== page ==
'It's a Wild West situation' - most smokers able to access ciggies, at a price
The overwhelming majority of South Africa's estimated 11-million smokers have been able to access illicit cigarettes during the national lockdown, according to a study by the University of Cape Town's (UCT's) Research Unit on the Economics of Excisable Products (Reep).
Africa Melane gets more detail on the findings from Reep director, Professor Corné van Walbeek.
The prof says what had been a formal system that could be controlled, has now become an informal system.
It's now become a bit of a Wild West situation where people are getting cigarettes from pretty much anywhere... and they are desperate.Prof. Corné van Walbeek, Director - Reep at UCT
People are getting them from a variety of sources - from spaza shops, from whatsapp groups, even from illicit drug traders, from street vendors...Prof. Corné van Walbeek, Director - Reep at UCT
Through using three different platforms for the online survey he says, the researchers eventually got a relatively representative sample of South Africans.
"The survey was filled out by more than 16 000 respondents. From these responses, 12 204 analysable observations were derived."
What we then do, as one should do, is that we weight the data such that those groups that are relatively under-represented in the sample get more weight and those people that are over-represented in the sample get less weight so that we can actually make some comments about the country as a whole from a representation point of view.Prof. Corné van Walbeek, Director - Reep at UCT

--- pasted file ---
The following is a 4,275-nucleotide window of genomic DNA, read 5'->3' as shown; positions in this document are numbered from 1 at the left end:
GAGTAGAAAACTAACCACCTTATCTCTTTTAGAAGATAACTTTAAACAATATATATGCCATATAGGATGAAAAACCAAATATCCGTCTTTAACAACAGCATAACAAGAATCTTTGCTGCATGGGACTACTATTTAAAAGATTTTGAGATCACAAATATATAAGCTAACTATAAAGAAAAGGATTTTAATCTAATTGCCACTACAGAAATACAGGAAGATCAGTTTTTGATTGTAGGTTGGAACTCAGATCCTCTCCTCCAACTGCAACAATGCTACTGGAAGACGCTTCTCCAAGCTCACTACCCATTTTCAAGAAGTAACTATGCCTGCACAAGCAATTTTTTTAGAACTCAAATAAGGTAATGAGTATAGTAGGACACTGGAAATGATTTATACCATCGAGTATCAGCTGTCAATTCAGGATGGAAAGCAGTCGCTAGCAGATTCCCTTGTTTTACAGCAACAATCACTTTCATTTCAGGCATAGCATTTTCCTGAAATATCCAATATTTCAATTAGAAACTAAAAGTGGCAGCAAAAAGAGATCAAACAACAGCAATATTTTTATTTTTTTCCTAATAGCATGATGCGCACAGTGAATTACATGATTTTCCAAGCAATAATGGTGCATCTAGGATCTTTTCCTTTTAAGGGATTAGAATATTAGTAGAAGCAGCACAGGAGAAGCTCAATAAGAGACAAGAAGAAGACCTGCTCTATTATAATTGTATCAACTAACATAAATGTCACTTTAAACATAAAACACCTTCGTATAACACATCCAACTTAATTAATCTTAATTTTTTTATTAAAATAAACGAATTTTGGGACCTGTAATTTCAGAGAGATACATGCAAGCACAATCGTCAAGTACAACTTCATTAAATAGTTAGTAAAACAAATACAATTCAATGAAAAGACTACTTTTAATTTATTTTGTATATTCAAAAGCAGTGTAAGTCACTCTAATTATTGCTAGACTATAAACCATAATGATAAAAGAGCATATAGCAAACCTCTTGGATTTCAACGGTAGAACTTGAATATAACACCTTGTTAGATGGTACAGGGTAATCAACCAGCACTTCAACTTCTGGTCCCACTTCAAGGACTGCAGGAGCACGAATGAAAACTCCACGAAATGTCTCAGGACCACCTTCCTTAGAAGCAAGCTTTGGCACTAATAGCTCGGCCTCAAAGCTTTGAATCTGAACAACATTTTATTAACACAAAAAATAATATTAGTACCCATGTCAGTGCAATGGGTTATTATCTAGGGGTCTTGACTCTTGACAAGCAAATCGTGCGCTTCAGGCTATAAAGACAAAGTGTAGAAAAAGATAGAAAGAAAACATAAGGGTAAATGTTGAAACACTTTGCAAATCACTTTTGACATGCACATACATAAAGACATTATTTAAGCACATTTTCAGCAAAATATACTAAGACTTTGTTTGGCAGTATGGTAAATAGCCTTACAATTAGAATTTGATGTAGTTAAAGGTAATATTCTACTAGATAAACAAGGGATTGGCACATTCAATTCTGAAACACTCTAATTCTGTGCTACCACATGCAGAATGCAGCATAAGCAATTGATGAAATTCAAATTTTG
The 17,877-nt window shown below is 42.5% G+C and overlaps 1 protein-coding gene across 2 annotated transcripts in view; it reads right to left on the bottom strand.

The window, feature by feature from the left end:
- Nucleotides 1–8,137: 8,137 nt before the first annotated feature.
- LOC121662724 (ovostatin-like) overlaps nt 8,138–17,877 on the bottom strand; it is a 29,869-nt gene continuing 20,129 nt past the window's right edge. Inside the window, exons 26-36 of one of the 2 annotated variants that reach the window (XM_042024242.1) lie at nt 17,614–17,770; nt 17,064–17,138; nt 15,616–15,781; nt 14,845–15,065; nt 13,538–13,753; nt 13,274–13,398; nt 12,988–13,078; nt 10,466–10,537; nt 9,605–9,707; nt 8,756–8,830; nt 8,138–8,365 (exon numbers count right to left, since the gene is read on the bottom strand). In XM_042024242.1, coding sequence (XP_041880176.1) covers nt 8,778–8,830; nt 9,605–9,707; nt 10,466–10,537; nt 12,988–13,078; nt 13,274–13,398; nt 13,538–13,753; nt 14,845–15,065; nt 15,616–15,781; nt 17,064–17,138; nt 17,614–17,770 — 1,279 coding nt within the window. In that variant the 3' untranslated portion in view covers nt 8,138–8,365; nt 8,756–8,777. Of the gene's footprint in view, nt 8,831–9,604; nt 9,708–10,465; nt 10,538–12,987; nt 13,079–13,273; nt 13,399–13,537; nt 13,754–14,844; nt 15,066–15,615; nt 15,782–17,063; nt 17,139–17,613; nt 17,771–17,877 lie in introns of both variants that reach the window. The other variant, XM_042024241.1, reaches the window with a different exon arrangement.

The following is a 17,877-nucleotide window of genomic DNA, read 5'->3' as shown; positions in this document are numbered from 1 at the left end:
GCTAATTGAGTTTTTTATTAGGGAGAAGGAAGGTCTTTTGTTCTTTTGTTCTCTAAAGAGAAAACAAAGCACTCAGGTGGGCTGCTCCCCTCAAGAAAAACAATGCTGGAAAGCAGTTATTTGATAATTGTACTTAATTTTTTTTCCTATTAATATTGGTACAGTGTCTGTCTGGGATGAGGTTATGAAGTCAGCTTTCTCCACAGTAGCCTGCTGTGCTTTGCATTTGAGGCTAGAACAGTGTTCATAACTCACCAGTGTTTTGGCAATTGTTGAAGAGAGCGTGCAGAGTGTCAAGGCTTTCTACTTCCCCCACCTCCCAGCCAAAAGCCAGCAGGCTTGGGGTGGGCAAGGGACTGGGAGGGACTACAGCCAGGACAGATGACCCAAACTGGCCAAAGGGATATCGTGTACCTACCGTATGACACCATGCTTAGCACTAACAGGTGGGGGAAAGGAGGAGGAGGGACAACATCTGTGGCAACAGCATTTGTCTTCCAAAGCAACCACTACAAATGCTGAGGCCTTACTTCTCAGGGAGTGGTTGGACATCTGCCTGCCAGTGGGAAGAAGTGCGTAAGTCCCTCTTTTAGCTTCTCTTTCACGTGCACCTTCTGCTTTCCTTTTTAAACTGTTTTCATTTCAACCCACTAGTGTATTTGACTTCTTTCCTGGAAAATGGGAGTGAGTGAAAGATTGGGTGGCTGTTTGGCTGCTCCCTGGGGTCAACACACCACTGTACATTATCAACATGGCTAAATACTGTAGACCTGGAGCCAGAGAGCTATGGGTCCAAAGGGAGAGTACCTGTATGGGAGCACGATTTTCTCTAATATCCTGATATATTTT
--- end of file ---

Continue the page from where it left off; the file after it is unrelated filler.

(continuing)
Our results indicate that approximately 91% of males and 88% of females were able to access cigarettes, so it's approximately an average of 90%.Prof. Corné van Walbeek, Director - Reep at UCT
This is pretty consistent across all race groups, across all income groups. It's pretty representative of the country.Prof. Corné van Walbeek, Director - Reep at UCT
While the majority of smokers have been able to get hold of their tobacco fix, they are complaining about the price and the quality he says.
The study shows there's been a huge shift in the market structure from multinational corporations (British American Tobacco, Philip Morris etc.) towards local producers.
Before the lockdown approximately 80% of cigarettes were smoked by people who smoked British American Tobacco-type brands. After the lockdown we see that the share of the multinational corporations has shrunk to about a third.Prof. Corné van Walbeek, Director - Reep at UCT
Some of them [local producers] have been accused that they've been involved with dodgy tax payments etcetera in the past (not that all companies are clean)... so people are complaining bitterly about the prices, they're complaining about getting access, they're complaining about being criminalised.Prof. Corné van Walbeek, Director - Reep at UCT
The study shows that over a 13-day period (29 April - 11 May) the price of cigarettes increased on a daily basis by an average of 4.4% - that equates to an approximate 50% increase from Day 1 to Day 13.
Clearly there's a desperation in the market that we were fortunate enough in our survey to pick up that is causing the prices to increase at a completely exponential rate, something that we have never seen in this country before.Prof. Corné van Walbeek, Director - Reep at UCT
I think the cigarette market after the lockdown is going to be quite different and it's going to be very difficult for the South African Revenue Service (Sars) to put the genie back into the bottle because it's been let out now.Prof. Corné van Walbeek, Director - Reep at UCT
Listen to the enlightening conversation below: